Journal Keeping

I’m a certified terrible journal-keeper. I know several great journalers, people who have been writing and reflecting their way through life–some of them “writers” and some of them writers. Recently I was exchanging emails with the fabulous journaler and writer Kathleen Dean Moore (I’m not dropping names, honest–I had contacted her about possibly coming to speak at WKU). I mentioned that I was going to the Peruvian Amazon and she said something to the effect, “Oh, that must be such a wonderful opportunity for journaling.” It rather took my breath because a) she’s right and b) it’s another missed opportunity, which I immediately added to my very large collection. (By the way, I store these in an Earth-friendly shopping bag in my trunk underneath jumper cables, leaves, old sweatshirts, some crumpled concert programs, several plastic bottles waiting to be recycled, and an array of brown and white bags with who knows what additional decaying opportunities. I rarely look in the bag and for that matter don’t know if it’s still there.)

Another great journaler is my friend and colleague Trish, who has been keeping (and keeping) journals since she was a child. She too is a terrific writer, so I am sure that the connection between keeping journals and enhancing the craft of writing is profound. No end of books on “how to” would seem to affirm that. Other reasons for journaling, according to what I hear, include

1. healing
2. finding out who we are, at this time, in this place
3. creating a record for our progeny (who may write term papers using our 20-something drama rambles as primary texts)
4. understanding what’s going on–without writing it down, it may just mish-mash in our minds, knocking into other things, bruising and rising to the surface distorted and betrayed
5. feeling the joy of letters and words flowing from the nib of a pen, magic
6. exercising our creative spirit so it doesn’t languish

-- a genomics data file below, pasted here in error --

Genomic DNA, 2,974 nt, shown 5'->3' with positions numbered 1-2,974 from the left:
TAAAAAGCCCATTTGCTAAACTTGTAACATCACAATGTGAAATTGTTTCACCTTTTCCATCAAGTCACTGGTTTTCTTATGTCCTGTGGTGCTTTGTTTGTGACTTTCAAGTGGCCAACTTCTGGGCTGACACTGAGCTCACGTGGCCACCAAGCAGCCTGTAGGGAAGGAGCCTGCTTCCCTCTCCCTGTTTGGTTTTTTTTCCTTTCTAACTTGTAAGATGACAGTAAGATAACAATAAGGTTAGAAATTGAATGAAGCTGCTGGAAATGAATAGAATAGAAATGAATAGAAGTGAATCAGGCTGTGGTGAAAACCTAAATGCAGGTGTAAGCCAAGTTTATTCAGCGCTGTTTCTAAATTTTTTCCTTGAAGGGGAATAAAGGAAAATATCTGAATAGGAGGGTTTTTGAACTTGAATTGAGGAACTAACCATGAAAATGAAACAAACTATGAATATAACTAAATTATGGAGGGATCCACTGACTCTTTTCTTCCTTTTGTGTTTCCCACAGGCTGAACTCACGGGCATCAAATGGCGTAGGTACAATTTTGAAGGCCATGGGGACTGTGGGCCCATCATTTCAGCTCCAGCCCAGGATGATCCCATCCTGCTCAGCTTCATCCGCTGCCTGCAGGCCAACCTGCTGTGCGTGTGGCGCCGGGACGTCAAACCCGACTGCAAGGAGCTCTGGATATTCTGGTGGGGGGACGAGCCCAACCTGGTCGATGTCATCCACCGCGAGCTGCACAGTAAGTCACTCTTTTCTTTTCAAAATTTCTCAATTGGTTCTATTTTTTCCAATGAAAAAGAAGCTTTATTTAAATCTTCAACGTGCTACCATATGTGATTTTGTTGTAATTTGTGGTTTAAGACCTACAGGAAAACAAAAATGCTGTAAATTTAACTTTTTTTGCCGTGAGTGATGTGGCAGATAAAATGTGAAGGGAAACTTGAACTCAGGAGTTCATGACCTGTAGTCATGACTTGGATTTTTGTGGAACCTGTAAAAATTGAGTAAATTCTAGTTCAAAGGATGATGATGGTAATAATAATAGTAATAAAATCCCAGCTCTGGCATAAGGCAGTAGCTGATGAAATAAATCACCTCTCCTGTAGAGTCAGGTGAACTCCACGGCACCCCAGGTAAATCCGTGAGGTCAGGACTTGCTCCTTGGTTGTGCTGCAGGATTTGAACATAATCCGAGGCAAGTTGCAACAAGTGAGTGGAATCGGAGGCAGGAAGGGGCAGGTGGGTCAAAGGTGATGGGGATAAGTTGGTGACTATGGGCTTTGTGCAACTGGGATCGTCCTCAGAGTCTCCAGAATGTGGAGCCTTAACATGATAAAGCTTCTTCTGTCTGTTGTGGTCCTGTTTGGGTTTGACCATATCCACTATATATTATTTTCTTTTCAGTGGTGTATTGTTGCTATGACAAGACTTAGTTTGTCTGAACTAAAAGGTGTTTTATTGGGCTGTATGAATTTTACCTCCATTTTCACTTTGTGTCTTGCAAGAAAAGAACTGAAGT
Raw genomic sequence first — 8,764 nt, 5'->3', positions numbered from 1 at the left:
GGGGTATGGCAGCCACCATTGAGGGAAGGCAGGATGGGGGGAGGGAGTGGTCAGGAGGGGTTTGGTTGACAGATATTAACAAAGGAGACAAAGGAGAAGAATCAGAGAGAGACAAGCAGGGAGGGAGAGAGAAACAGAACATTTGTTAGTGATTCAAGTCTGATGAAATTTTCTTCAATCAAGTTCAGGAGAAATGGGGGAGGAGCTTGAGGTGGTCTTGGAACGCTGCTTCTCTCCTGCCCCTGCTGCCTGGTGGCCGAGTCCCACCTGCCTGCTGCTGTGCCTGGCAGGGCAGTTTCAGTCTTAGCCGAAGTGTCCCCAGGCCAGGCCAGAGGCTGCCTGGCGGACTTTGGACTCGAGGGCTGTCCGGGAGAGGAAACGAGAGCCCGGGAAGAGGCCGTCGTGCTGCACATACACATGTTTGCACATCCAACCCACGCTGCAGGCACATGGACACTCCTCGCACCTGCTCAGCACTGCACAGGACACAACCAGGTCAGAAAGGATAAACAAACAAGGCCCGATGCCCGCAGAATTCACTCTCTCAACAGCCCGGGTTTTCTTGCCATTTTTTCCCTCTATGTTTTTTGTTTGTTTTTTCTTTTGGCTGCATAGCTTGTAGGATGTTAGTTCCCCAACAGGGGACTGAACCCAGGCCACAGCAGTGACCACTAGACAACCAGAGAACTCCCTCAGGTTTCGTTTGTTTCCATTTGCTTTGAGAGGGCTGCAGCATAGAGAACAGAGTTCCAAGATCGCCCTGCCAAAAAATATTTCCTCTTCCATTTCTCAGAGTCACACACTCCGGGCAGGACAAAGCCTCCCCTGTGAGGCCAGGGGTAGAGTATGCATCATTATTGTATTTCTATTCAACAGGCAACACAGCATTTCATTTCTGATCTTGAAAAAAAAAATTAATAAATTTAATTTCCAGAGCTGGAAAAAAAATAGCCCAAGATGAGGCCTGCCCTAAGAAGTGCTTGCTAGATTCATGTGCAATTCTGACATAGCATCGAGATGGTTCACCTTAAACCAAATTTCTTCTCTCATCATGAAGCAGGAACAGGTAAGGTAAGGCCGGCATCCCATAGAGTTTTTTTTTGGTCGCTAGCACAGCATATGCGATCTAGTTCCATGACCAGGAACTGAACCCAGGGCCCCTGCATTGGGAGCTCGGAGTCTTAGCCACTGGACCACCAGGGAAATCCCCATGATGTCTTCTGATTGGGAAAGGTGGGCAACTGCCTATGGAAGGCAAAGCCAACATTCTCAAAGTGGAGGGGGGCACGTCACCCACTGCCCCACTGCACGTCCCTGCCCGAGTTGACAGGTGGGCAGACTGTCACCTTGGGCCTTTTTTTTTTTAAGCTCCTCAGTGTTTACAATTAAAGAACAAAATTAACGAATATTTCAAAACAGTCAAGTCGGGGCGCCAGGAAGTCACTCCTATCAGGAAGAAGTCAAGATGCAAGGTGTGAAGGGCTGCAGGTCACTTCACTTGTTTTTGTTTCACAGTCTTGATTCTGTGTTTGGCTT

I suppose there are more, but that’s what I can think of right now, without consulting google or my bookshelves.

I have a few journals from now and then and I suppose I’ll keep them, but I don’t know why. I’ll never be famous and no tenure-track professor will ever discover them, giddy with excitement, in a box in the archives at Duke.

What I do rather like, at least today, is putting a few pictures and thoughts on this blog. I don’t think I’ll reflect much on the great events of the day–others do that so much better. Like my friend Mike Rivage-Seul What seems somehow worth my effort (in Mike’s words, “things that matter”), much more than sitting in contentious (or even congenial ones, which is actually more accurate for the good place I work) committee meetings where we are dividing scarce resources among projects we care about or trying to figure out how to make “it” work, this project called Education . . . is the noticing of little things going on around me. (and that’s what you call a long-ass sentence)

I think recognizing small features of the day, the place, the mind, and giving them a little nod to show we love them might just be what being 60 means to me.

Me on the Oroso, a tributary of the Amazon, journaling just once

Me on the Oroso, a tributary of the Amazon, journaling just once

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